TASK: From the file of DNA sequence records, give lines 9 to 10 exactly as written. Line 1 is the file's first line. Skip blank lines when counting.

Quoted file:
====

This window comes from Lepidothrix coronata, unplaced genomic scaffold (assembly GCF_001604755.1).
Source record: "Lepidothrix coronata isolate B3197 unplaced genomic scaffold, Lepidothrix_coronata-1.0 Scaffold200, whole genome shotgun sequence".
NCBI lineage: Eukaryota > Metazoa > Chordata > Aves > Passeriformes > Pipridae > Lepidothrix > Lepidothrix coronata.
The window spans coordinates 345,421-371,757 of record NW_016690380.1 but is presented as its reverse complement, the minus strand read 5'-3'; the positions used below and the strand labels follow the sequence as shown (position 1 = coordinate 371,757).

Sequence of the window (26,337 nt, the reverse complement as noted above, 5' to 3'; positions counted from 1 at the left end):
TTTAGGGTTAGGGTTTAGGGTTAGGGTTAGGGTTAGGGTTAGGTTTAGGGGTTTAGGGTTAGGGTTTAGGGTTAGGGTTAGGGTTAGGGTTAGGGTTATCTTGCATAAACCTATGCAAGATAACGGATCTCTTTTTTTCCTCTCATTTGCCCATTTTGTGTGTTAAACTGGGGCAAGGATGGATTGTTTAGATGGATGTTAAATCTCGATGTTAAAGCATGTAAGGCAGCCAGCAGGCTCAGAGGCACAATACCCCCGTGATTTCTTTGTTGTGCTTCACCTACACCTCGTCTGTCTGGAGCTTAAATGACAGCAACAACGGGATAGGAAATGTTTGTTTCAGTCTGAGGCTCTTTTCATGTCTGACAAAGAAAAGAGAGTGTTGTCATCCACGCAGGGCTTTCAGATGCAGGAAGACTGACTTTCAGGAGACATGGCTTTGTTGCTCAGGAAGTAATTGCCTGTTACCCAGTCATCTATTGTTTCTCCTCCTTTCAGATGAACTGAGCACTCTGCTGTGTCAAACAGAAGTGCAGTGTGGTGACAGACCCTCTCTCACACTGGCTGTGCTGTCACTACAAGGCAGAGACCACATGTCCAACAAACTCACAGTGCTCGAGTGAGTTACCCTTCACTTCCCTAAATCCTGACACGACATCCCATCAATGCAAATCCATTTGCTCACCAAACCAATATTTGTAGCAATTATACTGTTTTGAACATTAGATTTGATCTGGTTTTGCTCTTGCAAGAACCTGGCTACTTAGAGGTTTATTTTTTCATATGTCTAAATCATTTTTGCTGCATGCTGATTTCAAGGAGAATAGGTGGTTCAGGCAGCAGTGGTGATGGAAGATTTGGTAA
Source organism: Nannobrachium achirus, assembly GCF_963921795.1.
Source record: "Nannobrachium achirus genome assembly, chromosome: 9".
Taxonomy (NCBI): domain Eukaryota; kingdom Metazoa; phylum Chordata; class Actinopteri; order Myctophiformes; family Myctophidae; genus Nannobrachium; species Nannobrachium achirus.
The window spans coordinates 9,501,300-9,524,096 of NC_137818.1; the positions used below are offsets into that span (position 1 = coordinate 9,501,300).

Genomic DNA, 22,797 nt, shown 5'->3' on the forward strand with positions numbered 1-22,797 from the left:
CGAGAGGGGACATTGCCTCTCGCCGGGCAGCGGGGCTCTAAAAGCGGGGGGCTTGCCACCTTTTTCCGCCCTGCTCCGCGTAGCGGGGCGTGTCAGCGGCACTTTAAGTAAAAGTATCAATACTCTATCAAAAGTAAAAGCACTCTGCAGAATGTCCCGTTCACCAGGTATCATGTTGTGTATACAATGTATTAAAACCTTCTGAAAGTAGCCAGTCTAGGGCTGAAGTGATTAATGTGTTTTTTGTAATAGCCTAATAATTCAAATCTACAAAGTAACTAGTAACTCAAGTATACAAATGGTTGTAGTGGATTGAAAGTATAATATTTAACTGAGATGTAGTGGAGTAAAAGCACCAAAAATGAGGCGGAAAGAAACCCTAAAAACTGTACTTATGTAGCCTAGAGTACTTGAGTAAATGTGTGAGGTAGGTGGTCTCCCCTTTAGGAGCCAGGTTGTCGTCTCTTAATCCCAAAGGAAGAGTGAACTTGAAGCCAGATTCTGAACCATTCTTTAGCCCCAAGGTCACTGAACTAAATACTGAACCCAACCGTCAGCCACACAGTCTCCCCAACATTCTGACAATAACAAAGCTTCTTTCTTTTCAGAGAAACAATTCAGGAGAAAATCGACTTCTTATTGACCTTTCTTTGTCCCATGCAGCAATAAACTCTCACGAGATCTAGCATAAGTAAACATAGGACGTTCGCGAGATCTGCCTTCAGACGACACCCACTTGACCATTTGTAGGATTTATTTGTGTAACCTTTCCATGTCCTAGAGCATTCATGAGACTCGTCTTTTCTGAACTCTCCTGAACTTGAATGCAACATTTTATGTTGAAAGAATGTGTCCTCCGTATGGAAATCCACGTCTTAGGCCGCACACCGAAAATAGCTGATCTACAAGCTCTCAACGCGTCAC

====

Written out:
Taxonomy (NCBI): domain Eukaryota; kingdom Metazoa; phylum Chordata; class Actinopteri; order Myctophiformes; family Myctophidae; genus Nannobrachium; species Nannobrachium achirus.
The window spans coordinates 9,501,300-9,524,096 of NC_137818.1; the positions used below are offsets into that span (position 1 = coordinate 9,501,300).